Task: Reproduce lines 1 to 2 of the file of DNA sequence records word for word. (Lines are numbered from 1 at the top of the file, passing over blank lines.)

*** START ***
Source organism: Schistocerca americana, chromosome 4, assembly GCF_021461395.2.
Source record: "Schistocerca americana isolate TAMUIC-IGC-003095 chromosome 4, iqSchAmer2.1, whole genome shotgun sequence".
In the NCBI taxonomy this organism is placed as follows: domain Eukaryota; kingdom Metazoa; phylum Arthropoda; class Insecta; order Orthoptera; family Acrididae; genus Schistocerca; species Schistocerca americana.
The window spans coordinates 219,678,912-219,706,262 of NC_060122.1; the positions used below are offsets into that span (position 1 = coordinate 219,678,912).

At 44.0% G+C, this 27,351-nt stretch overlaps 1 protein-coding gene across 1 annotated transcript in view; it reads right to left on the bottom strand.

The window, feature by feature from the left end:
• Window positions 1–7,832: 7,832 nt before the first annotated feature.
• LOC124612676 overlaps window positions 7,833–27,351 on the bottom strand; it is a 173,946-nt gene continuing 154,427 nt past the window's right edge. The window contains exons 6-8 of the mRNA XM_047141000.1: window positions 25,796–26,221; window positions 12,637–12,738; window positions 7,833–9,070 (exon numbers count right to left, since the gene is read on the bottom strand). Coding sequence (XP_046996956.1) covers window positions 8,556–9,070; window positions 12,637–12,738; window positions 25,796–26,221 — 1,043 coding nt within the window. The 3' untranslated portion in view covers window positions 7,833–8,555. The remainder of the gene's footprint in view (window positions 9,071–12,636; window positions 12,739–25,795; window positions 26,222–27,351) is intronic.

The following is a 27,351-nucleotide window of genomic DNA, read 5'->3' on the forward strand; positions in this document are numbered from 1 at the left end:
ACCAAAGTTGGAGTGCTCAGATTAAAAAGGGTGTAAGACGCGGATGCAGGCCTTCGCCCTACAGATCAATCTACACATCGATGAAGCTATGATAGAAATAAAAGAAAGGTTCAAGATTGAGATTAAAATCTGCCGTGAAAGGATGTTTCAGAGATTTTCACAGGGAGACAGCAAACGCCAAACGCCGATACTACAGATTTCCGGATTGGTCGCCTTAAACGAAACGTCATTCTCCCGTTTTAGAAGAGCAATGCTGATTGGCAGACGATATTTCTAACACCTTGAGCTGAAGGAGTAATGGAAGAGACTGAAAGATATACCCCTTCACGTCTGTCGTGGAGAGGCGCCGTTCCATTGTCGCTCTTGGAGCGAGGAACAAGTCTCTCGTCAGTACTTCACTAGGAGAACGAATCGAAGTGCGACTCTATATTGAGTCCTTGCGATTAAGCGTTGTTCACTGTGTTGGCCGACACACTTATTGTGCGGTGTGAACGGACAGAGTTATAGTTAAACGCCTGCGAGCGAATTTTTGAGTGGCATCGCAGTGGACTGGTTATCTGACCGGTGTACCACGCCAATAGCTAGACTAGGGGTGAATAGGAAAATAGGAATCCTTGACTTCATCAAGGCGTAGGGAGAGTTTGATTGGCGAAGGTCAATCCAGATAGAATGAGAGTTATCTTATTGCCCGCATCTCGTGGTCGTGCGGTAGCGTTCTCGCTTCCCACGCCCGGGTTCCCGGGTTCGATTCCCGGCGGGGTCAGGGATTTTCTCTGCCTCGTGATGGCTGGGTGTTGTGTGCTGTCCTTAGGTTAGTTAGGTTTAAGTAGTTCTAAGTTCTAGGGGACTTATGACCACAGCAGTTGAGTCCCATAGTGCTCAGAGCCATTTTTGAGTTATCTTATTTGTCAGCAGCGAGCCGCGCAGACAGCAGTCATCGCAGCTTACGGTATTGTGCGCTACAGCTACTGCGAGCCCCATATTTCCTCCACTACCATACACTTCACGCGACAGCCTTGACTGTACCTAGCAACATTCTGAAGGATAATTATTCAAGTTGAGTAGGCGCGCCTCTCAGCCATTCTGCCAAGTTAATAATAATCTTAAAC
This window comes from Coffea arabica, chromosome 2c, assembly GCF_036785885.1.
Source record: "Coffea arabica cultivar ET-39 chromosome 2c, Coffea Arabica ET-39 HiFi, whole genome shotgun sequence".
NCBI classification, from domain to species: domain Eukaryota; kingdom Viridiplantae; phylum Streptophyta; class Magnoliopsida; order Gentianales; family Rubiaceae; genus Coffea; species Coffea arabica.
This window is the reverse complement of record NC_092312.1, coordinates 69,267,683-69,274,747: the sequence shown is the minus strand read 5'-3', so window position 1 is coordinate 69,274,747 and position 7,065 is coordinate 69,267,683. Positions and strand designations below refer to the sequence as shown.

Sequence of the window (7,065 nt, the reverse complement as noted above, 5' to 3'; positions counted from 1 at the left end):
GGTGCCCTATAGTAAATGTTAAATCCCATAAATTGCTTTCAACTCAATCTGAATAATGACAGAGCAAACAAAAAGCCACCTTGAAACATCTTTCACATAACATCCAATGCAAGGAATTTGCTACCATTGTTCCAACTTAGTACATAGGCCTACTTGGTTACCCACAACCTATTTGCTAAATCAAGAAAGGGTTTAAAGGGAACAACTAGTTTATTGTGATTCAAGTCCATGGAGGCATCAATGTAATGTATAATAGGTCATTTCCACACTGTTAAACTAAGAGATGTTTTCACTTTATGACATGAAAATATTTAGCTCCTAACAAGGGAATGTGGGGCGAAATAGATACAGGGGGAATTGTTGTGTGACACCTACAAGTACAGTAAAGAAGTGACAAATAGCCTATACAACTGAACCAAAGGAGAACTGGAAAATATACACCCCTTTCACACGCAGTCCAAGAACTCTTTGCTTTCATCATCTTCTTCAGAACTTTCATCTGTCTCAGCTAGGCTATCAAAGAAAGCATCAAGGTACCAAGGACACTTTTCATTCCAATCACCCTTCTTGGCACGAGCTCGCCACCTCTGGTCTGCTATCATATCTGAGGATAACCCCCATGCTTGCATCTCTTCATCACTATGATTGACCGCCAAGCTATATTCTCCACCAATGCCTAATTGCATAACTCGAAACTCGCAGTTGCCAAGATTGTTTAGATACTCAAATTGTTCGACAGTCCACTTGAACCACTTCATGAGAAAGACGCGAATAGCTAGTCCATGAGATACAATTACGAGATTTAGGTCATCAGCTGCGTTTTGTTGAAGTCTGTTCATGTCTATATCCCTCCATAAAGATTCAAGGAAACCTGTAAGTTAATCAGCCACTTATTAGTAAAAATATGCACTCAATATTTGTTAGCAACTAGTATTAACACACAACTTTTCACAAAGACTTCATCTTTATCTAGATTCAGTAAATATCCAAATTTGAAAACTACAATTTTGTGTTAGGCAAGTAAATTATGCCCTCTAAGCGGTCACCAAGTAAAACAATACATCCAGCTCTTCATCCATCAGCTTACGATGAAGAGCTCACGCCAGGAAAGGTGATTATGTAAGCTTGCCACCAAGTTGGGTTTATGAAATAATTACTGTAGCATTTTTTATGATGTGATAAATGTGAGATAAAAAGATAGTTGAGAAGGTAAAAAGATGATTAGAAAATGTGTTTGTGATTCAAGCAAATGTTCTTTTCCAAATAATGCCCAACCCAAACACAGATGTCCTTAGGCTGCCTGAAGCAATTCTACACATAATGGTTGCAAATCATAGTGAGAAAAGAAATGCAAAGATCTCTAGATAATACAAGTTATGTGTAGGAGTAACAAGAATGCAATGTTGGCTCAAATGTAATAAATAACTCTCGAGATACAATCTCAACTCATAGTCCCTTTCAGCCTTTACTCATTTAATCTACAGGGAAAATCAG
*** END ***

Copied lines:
Source organism: Schistocerca americana, chromosome 4, assembly GCF_021461395.2.
Source record: "Schistocerca americana isolate TAMUIC-IGC-003095 chromosome 4, iqSchAmer2.1, whole genome shotgun sequence".